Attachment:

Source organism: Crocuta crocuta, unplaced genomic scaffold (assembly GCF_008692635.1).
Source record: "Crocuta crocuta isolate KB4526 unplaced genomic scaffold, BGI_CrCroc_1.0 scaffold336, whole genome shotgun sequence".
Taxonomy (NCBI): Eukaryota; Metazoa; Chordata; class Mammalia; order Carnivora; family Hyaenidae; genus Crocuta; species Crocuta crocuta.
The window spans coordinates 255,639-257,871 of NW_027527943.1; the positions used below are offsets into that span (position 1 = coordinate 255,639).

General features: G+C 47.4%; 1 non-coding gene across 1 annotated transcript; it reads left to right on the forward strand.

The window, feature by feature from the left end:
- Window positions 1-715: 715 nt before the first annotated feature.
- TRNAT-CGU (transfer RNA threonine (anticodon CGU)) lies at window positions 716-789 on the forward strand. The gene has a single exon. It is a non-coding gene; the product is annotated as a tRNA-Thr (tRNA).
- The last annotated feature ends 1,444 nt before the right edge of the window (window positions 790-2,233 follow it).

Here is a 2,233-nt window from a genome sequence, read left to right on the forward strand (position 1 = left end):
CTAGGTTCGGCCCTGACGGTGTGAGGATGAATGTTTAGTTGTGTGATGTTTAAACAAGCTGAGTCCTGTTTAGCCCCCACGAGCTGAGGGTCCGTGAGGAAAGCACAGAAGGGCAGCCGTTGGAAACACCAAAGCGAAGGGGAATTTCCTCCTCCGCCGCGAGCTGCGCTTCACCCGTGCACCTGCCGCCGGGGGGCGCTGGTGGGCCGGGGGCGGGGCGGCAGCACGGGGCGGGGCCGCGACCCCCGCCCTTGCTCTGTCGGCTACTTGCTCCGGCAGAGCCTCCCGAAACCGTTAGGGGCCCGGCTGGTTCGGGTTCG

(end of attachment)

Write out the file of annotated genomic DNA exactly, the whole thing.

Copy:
Source organism: Crocuta crocuta, unplaced genomic scaffold (assembly GCF_008692635.1).
Source record: "Crocuta crocuta isolate KB4526 unplaced genomic scaffold, BGI_CrCroc_1.0 scaffold336, whole genome shotgun sequence".
Taxonomy (NCBI): Eukaryota; Metazoa; Chordata; class Mammalia; order Carnivora; family Hyaenidae; genus Crocuta; species Crocuta crocuta.
The window spans coordinates 255,639-257,871 of NW_027527943.1; the positions used below are offsets into that span (position 1 = coordinate 255,639).

General features: G+C 47.4%; 1 non-coding gene across 1 annotated transcript; it reads left to right on the forward strand.

The window, feature by feature from the left end:
- Window positions 1-715: 715 nt before the first annotated feature.
- TRNAT-CGU (transfer RNA threonine (anticodon CGU)) lies at window positions 716-789 on the forward strand. The gene has a single exon. It is a non-coding gene; the product is annotated as a tRNA-Thr (tRNA).
- The last annotated feature ends 1,444 nt before the right edge of the window (window positions 790-2,233 follow it).

Here is a 2,233-nt window from a genome sequence, read left to right on the forward strand (position 1 = left end):
CTAGGTTCGGCCCTGACGGTGTGAGGATGAATGTTTAGTTGTGTGATGTTTAAACAAGCTGAGTCCTGTTTAGCCCCCACGAGCTGAGGGTCCGTGAGGAAAGCACAGAAGGGCAGCCGTTGGAAACACCAAAGCGAAGGGGAATTTCCTCCTCCGCCGCGAGCTGCGCTTCACCCGTGCACCTGCCGCCGGGGGGCGCTGGTGGGCCGGGGGCGGGGCGGCAGCACGGGGCGGGGCCGCGACCCCCGCCCTTGCTCTGTCGGCTACTTGCTCCGGCAGAGCCTCCCGAAACCGTTAGGGGCCCGGCTGGTTCGGGTTCG